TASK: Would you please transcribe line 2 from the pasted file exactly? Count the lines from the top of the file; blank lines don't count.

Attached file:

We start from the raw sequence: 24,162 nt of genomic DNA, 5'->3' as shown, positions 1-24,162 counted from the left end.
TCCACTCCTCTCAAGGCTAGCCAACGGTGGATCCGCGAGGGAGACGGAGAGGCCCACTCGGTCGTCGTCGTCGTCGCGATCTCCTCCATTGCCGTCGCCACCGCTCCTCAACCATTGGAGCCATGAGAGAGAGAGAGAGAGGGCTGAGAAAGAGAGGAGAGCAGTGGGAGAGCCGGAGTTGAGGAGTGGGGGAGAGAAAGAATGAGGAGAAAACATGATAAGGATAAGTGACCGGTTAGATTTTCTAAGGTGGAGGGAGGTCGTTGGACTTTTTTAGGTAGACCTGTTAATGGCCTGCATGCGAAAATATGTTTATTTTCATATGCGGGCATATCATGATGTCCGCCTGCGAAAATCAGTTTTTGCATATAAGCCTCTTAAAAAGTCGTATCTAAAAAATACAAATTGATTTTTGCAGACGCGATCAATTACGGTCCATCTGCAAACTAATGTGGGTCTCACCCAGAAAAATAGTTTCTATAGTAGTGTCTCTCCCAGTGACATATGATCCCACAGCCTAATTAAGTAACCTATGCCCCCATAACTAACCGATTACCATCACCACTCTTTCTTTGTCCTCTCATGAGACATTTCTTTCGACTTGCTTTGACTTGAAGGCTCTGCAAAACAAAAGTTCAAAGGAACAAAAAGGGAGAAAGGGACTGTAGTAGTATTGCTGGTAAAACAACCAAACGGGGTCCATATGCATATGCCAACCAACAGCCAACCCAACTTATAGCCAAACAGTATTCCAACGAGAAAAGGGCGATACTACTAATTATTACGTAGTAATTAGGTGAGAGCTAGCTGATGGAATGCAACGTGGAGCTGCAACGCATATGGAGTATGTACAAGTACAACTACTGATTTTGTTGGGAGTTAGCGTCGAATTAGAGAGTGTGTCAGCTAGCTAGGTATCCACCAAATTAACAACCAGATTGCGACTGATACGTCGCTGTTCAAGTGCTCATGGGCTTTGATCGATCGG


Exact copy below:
TCCACTCCTCTCAAGGCTAGCCAACGGTGGATCCGCGAGGGAGACGGAGAGGCCCACTCGGTCGTCGTCGTCGTCGCGATCTCCTCCATTGCCGTCGCCACCGCTCCTCAACCATTGGAGCCATGAGAGAGAGAGAGAGAGGGCTGAGAAAGAGAGGAGAGCAGTGGGAGAGCCGGAGTTGAGGAGTGGGGGAGAGAAAGAATGAGGAGAAAACATGATAAGGATAAGTGACCGGTTAGATTTTCTAAGGTGGAGGGAGGTCGTTGGACTTTTTTAGGTAGACCTGTTAATGGCCTGCATGCGAAAATATGTTTATTTTCATATGCGGGCATATCATGATGTCCGCCTGCGAAAATCAGTTTTTGCATATAAGCCTCTTAAAAAGTCGTATCTAAAAAATACAAATTGATTTTTGCAGACGCGATCAATTACGGTCCATCTGCAAACTAATGTGGGTCTCACCCAGAAAAATAGTTTCTATAGTAGTGTCTCTCCCAGTGACATATGATCCCACAGCCTAATTAAGTAACCTATGCCCCCATAACTAACCGATTACCATCACCACTCTTTCTTTGTCCTCTCATGAGACATTTCTTTCGACTTGCTTTGACTTGAAGGCTCTGCAAAACAAAAGTTCAAAGGAACAAAAAGGGAGAAAGGGACTGTAGTAGTATTGCTGGTAAAACAACCAAACGGGGTCCATATGCATATGCCAACCAACAGCCAACCCAACTTATAGCCAAACAGTATTCCAACGAGAAAAGGGCGATACTACTAATTATTACGTAGTAATTAGGTGAGAGCTAGCTGATGGAATGCAACGTGGAGCTGCAACGCATATGGAGTATGTACAAGTACAACTACTGATTTTGTTGGGAGTTAGCGTCGAATTAGAGAGTGTGTCAGCTAGCTAGGTATCCACCAAATTAACAACCAGATTGCGACTGATACGTCGCTGTTCAAGTGCTCATGGGCTTTGATCGATCGG